Cinemadope: Two stories of Jewish struggle

Like so many, I have been glued to my radio these last few weeks, as ever-changing reports have been released about the death of Saudi journalist and author Jamal Khashoggi. Those horrifying reports have often been paired with reports from the Saudi Arabia-Yemen conflict, which has left Yemen in a state of humanitarian disaster, with famine, cholera, and other terrors threatening the country’s people.

What seems so surprising, though, is how often we in the States have little to no knowledge of what is happening around the world — sometimes, as is the case in Yemen, with our support. I know: We’re all busy, and we all have problems of our own. I get it. But it seems like widening our perspective, however little, will only benefit us all. This week a few films give us the chance to do just that, by looking back on troubled times in European Jewish history.

First up is Who Will Write Our History?, director Roberta Grossman’s 2018 film about a group of journalists, scholars, and community leaders who sought to defeat the Nazi propaganda machine not by taking up arms, but by putting pen to paper. The documentary brings us back to November of 1940, when the Nazis sealed the Warsaw Ghetto, cutting off nearly half a million Jewish residents from the outside world. Determined to ensure that their story would not be told by their captors, the Oyneg Shabes — the name the clandestine group of archivists worked under — collected tens of thousand of documents to shed light on what the Nazis did in the dark. They took in everything from candy wrappers and newspapers to a drawing that shows a man collecting money to bury a child who died in the streets. Anything, says Grossman, that “would help future historians tell the story of the Ghetto from the Jewish point of view, not from the Nazi perspective.” Secreted away in milk cans and buried on the even of the Warsaw uprising, what is now known as the Ringelblum Archive (after the historian who led the effort) would prove an invaluable chronicle of life in the Ghetto.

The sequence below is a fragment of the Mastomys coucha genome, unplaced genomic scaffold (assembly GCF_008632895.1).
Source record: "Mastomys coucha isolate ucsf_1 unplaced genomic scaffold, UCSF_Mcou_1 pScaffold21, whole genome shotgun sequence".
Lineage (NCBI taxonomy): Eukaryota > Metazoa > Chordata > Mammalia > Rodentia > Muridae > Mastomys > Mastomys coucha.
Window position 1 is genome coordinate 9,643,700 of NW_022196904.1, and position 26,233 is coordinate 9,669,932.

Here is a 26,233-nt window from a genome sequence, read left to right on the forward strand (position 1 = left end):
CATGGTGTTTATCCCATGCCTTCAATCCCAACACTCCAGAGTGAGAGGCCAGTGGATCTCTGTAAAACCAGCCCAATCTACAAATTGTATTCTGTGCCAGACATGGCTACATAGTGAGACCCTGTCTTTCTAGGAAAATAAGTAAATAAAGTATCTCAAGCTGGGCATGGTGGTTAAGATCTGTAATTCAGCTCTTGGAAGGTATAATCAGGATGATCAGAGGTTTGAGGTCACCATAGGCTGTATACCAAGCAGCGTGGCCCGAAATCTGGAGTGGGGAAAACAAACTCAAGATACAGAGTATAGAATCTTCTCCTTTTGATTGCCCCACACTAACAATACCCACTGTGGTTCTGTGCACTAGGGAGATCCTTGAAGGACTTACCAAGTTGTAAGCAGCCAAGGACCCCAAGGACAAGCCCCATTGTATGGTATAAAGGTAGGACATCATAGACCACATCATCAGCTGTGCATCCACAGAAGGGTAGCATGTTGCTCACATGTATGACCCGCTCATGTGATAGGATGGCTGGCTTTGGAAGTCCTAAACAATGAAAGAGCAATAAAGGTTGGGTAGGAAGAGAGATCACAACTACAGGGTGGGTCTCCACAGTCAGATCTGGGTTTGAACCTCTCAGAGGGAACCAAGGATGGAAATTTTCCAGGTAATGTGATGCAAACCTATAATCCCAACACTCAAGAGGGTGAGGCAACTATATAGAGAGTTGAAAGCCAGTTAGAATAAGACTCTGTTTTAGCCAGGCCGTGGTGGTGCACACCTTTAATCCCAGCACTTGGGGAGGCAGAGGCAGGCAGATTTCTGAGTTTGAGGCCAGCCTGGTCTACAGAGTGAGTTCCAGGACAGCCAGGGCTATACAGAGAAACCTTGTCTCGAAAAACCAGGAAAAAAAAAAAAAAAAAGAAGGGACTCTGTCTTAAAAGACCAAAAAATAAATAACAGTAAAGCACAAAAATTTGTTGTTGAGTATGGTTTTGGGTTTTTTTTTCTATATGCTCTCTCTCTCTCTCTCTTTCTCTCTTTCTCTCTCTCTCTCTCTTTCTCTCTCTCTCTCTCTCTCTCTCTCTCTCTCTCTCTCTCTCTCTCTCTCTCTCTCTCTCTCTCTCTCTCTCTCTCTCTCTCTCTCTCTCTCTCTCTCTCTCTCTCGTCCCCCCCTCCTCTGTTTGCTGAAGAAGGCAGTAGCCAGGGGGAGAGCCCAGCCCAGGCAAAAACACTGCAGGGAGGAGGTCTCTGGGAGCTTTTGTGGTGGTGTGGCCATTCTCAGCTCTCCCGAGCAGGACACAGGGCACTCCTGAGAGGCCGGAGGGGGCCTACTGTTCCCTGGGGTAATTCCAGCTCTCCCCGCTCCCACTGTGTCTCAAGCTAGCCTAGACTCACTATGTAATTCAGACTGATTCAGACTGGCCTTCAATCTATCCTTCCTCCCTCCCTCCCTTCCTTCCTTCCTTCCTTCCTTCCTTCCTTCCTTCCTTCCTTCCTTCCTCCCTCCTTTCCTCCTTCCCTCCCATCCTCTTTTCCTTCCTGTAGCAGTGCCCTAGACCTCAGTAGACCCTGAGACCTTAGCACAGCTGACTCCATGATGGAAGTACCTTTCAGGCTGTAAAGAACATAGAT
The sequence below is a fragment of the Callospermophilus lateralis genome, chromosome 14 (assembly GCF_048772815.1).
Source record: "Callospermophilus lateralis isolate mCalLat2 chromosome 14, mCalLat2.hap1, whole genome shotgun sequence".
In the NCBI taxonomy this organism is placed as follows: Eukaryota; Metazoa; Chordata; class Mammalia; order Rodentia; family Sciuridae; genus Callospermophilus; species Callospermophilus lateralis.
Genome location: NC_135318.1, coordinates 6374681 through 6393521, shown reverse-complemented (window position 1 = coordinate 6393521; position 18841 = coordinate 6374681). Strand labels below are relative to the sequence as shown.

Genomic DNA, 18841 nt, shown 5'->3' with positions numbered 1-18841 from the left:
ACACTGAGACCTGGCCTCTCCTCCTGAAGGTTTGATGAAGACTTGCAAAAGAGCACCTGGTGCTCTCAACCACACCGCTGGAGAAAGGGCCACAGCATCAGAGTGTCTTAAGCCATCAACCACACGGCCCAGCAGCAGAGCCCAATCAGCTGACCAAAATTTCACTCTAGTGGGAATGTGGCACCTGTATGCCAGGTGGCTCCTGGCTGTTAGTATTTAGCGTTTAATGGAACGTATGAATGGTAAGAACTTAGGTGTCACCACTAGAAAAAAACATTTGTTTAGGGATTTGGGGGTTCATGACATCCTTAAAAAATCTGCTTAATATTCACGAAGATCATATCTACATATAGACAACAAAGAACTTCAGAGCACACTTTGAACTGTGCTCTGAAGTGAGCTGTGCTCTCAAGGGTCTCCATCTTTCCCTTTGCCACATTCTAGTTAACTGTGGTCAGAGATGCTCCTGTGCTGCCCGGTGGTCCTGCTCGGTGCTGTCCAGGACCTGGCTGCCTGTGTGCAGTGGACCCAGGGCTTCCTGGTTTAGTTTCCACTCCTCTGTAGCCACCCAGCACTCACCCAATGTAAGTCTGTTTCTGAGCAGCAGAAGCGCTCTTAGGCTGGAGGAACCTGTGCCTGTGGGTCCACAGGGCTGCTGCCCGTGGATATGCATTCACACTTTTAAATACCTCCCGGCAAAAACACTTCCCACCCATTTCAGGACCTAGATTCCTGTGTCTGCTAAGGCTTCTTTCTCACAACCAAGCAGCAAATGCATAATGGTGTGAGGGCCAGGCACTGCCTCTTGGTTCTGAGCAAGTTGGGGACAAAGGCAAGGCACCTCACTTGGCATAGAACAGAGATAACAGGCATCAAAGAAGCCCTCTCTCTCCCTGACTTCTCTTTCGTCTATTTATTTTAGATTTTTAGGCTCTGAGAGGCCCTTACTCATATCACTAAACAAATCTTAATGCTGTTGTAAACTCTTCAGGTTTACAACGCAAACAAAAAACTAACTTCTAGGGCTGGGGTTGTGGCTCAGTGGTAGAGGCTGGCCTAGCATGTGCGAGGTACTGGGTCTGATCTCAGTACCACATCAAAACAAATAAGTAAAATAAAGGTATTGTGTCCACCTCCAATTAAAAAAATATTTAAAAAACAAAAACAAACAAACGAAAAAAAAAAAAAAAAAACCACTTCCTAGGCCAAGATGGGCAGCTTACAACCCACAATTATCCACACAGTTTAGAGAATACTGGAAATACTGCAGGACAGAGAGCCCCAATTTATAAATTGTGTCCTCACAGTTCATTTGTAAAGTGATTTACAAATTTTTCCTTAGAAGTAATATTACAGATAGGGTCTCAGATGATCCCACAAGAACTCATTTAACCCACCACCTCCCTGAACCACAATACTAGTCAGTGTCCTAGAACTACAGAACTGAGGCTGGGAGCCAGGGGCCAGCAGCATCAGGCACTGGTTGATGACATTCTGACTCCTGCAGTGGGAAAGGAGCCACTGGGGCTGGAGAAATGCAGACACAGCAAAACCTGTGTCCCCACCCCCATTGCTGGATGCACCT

Grossman will be at the Yiddish Book Center’s screening to present an introduction to the film and engage in a Q&A about the remarkable archive that would live on, even if its makers did not, to “scream truth to the world.”

Who Will Write Our History?, November 10th, 7:30 p.m., Yiddish Book Center, 1021 West St., Amherst 

The very next day, the book center hosts 1945, a film about an elderly Orthodox Jewish father and his adult son who return to their village in Hungary at the end of the war years. Directed by Ferenc Török, and based on the short story “Homecoming” by Gábor T. Szántó, the 2017 film shows us a tightly knit society struggling to come to terms with the horrors that they have helped make real. When the pair arrive, the townspeople, in the midst of preparing the wedding of the town clerk’s son, suddenly find themselves on edge. And with good reason: When the Germans deported the Jewish residents, the people that remained snatched up whatever they could. Not all of them are without remorse; town drunk Bandi wants to give it all back, but is shot down by his wife, who is happy to keep her newfound treasures.

Shot in a quietly lush black and white that echoes classic American westerns, the film follows the journey of these visitors and the mysterious boxes they have brought with them, letting the tension build onscreen and in the audience until the final moments reveal their intentions.

1945, November 11th, 2:00 p.m., Yiddish Book Center, 1021 West St., Amherst 

Jack Brown can be reached at cinemadope@gmail.com

Jack Brown

Author: Jack Brown

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